Despite this expressed grounding in science, professional psychology has struggled to be genuinely scientific. One clear example of psychology’s rocky footing is the use of CAM in clinical practice. Earlier this year, Australian psychologist Peta Stapleton and colleagues published a survey of 193 practicing psychologists in the United States, United Kingdom, Australia, and New Zealand. They found that almost all of the psychologists surveyed, 99.6 percent, had used at least one CAM technique in the past. In addition, 64.2 percent of psychologists had received “some level of more formalized training in at least one complementary or alternative therapy” (Stapleton et al., 2015, p. 193). Table 1 lists the CAM therapies surveyed by Stapleton and colleagues.3

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Table 1

  • Complementary and Alternative Medicine Therapies in Stapleton et al. (2015)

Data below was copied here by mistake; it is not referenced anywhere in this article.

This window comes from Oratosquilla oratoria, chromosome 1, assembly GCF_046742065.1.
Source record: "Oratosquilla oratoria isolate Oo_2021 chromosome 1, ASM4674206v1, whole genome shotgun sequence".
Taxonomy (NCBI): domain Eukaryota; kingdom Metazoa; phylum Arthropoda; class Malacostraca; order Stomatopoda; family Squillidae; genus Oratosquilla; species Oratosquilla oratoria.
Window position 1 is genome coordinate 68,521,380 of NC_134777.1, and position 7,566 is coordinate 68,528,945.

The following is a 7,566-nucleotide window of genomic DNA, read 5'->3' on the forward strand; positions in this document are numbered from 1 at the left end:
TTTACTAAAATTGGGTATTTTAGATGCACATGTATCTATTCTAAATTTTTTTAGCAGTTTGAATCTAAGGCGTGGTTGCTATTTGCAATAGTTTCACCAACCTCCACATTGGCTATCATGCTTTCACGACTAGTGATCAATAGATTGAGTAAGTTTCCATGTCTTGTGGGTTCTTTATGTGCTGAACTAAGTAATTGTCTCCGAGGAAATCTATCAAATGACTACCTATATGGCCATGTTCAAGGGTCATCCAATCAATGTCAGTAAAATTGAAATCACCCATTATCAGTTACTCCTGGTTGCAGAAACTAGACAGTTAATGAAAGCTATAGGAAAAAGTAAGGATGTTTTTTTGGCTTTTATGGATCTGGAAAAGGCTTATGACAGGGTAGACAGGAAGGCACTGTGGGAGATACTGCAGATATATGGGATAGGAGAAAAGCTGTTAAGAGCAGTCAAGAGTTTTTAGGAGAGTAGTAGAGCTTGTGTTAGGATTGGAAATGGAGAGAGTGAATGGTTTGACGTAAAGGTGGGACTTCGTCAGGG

• Acupuncture
  • Ayurveda
  • Biofeedback
  • Chelation therapy
  • Chiropractic care
  • Deep breathing exercises
  • Diet-based therapies
  • Energy psychology (e.g., emotional freedom techniques)
  • Vegetarian diet
  • Macrobiotic diet
  • Energy healing therapy
  • Folk medicine
  • Guided imagery
  • Homeopathic treatment
  • Hypnosis
  • Massage
  • Meditation
  • Megavitamin therapy
  • Natural products (nonvitamin and nonmineral; e.g., herbs and other products from plants, enzymes)
  • Naturopathy
  • Neurolinguistic programming
  • Timeline therapy
  • Prayer for health reasons
  • Prayed for own health
  • Others ever prayed for your health
  • Participate in prayer group
  • Healing ritual for self
  • Progressive relaxation
  • Qi gong
  • Reiki
  • Tai chi
  • Yoga
  • Other (please specify)

The sample in the Stapleton study was relatively small, but the investigators found that psychologists in New Zealand were significantly less likely to use CAM than those in the other three countries, and women psychologists were significantly more likely to use them than men.